Various artists’ Festival au Desert: Live From Timbuktu

cover art, live from timbuktuThe Festival in the Desert has been held in the arid northern region of Mali annually since 2001. In January 2012, however, just after that year’s festival, a rebellion in the region began that has since spiralled into civil war, and the 2013 festival was called off. This disc, recorded at the 2012 festival in Timbuktu, is being promoted as a way of keeping the spirit of the festival alive.

Francophone Mali is geographically and culturally diverse, ranging from the sub-saharan savannah of the south through the central sahel into the Sahara in the north. The music of the festival and this disc reflect some of that diversity, though since it’s billed as a desert festival it leans most heavily on the music of the arid north. That music is typified by the guitar-heavy bluesy desert-rock sound, like that of Timbuktu singer Khaira Arby, who is backed by an all-electric band on her very rocking song “La Liberte.” Her powerful vocals are amazing and the music really rocks, with an excellent bass line, jazz-influenced drumming and a couple of nearly psychedelic guitar solos. Also in this vein are groups like Tartit, whose “Democratie” is a little subdued – I understand some of the band were unable to travel to the festival. Another Touareg ensemble, Imarhan, is more guitar-heavy yet on its song “Aichata,” which seems to feature men entirely. Samba Toure sings powerfully in front of his Touareg ensemble and male backing singers; in fact, he seems to overpower the PA system. And Baba Djire with his group would probably have fit right in at that other festival, Woodstock; very accessible, rootsy, bluesy stuff, and some impressive picking. The young guitarist from Gao, Mali, Oumar Konate, also plays a very accessible and guitar-heavy song with no little Hendrix influence, backed by a very high-voiced female singer. The final track is given to guitarist and singer Koudede, who died in an auto accident in October 2012.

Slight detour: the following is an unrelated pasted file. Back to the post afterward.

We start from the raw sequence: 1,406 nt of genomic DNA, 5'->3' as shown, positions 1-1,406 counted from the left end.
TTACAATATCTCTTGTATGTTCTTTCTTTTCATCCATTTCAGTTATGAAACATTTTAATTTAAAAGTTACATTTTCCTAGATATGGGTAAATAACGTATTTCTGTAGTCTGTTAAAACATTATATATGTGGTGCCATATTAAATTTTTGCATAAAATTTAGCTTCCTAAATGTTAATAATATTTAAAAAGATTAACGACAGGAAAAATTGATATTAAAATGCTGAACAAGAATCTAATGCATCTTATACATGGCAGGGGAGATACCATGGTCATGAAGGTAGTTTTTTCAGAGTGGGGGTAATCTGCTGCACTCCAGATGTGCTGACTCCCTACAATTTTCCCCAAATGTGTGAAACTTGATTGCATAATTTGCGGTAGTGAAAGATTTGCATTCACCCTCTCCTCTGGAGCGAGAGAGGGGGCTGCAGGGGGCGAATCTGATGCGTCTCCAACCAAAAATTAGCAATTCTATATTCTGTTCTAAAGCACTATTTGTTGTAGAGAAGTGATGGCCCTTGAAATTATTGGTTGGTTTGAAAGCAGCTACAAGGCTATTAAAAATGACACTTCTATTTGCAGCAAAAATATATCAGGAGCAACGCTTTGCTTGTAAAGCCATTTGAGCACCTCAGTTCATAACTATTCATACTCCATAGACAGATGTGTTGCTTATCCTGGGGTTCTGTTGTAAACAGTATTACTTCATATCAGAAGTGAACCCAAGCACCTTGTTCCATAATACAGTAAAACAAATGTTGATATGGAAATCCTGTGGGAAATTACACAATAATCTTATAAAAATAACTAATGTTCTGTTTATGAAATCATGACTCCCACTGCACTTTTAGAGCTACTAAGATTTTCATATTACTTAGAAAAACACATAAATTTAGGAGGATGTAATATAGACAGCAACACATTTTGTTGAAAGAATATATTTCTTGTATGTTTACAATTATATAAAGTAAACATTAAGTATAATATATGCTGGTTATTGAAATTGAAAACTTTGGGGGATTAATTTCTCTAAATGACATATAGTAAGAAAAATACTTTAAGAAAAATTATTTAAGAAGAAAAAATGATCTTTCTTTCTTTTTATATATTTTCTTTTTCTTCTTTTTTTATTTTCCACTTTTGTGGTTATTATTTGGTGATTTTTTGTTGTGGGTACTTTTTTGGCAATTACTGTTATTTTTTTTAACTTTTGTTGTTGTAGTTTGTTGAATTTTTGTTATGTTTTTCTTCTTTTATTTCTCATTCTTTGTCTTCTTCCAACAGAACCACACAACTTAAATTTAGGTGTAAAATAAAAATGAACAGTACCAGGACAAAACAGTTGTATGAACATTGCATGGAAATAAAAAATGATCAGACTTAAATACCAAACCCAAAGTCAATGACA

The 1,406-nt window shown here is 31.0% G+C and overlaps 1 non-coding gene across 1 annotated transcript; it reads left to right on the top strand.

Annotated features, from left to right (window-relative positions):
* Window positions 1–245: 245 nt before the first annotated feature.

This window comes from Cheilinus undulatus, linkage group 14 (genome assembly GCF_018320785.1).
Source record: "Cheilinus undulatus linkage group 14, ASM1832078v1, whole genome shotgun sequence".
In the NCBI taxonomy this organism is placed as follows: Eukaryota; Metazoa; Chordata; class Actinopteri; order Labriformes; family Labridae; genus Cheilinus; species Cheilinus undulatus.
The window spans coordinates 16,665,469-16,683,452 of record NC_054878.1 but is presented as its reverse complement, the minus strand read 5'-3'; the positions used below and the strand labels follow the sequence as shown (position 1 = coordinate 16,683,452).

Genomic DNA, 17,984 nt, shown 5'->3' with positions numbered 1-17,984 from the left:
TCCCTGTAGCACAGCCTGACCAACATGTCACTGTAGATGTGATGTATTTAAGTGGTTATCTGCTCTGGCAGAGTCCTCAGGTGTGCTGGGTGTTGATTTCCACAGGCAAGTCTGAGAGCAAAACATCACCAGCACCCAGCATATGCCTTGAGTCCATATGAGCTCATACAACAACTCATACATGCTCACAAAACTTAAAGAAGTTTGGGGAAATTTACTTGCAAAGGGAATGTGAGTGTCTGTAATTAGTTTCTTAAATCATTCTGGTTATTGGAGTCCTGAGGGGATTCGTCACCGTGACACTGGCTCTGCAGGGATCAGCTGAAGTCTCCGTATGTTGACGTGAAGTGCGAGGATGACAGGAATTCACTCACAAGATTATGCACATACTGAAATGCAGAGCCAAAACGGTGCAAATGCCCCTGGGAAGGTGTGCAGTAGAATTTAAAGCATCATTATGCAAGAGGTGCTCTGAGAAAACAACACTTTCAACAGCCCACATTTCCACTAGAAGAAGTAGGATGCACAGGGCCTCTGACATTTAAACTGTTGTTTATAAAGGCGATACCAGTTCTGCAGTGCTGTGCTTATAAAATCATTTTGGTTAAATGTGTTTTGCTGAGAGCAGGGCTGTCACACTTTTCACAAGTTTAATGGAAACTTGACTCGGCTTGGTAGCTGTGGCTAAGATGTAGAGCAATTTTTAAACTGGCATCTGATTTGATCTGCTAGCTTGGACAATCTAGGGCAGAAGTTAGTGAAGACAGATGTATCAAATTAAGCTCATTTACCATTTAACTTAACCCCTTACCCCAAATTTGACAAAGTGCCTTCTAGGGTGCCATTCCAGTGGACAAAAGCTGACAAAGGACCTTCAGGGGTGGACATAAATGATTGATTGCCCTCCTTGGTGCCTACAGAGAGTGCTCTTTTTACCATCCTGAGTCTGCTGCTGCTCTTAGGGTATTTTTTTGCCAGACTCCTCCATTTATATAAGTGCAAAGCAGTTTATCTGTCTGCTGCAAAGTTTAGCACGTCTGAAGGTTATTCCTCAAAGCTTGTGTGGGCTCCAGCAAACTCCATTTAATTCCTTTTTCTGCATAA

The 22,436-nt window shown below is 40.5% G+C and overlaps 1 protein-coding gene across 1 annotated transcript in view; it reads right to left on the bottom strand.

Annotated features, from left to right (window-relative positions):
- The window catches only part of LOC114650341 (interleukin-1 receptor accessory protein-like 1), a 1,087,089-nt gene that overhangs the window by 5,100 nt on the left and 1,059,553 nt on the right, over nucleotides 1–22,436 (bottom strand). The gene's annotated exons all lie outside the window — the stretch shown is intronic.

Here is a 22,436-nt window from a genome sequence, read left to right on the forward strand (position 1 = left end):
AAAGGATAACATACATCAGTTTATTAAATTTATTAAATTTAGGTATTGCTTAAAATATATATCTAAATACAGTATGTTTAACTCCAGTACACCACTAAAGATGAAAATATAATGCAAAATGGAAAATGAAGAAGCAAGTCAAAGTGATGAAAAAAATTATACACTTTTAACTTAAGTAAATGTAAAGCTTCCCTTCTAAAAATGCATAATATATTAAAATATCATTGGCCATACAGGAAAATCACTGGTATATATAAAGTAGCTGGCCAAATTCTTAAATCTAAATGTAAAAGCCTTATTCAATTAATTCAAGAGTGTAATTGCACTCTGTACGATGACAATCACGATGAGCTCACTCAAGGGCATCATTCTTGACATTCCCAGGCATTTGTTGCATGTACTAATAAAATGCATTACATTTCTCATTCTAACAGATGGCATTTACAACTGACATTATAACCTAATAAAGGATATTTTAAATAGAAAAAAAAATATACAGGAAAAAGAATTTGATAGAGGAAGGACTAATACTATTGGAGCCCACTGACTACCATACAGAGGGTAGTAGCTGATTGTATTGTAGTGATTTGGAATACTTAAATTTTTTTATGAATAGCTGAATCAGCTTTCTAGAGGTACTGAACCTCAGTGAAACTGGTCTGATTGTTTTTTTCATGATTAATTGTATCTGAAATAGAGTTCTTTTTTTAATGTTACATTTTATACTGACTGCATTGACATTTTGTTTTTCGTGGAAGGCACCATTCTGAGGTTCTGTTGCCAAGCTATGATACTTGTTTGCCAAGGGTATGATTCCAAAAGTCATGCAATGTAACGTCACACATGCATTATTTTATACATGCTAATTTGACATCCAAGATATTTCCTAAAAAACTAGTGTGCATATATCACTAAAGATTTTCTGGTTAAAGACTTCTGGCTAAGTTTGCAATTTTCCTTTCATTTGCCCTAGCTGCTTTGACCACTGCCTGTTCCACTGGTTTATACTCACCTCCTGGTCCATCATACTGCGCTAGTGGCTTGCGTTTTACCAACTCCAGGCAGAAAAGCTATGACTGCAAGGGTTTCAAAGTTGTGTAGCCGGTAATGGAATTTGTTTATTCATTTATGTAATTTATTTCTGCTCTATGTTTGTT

The festival also brings together musicians from throughout West Africa, including Afropop legend Habib Koite, who (along with his ensemble) mesmerizes with the song “Wari.” What an amazing singer Koite is! The Ali Farka Toure Allstars featuring Mamadou Kelly do their namesake proud with “Adibar,” a bluesy number that also features some superb percussion (including balafon) and a funky bass line. Bassekou Koutaye, who plays the Malian lute the ngoni, holds the crowd spellbound with the song “Poye,” backed by bass and a jazz-influenced drummer.

Some of the more exotic fare indludes the traditional Malian group Tamnana, whose performance features chanting, clapping and ululating over mixed percussion; Mauritanian griot vocalist Noura Mint Seymali, who sings stridently over backing of a lute of some kind and raucous drumming; and Orchestre du Takamba, whose lead instrument sounds somewhat like a kora, backed by thumping and scratching percussion.

The most stirring among many such moments on this disc is the phenomenal rendition of “Mustt Mustt” by Canadian-Indian singer Kiran Ahluwalia. She is backed by world-renowned Touareg band Tinariwen on this highly emotional song from the repertoire of qawwali master Nusrat Fateh Ali Khan – two true world music masters carrying forth the legacy of another.

This disc is a suitable souvenir of the Festival in the Desert, but here’s hoping that the political situation in Mali is resolved so its people can live again in security, and the festival can resume its mission of opening the desert culture to the outside world.

(‎Clermont Music, 2013)


Gary Whitehouse

Gary has been reviewing music, books and more at the Green Man Review since sometime in the previous Millennium. He lives in a mostly hipster-free part of Oregon, where he enjoys dogs, books, music, the outdoors, and craft beer, cider, and coffee.

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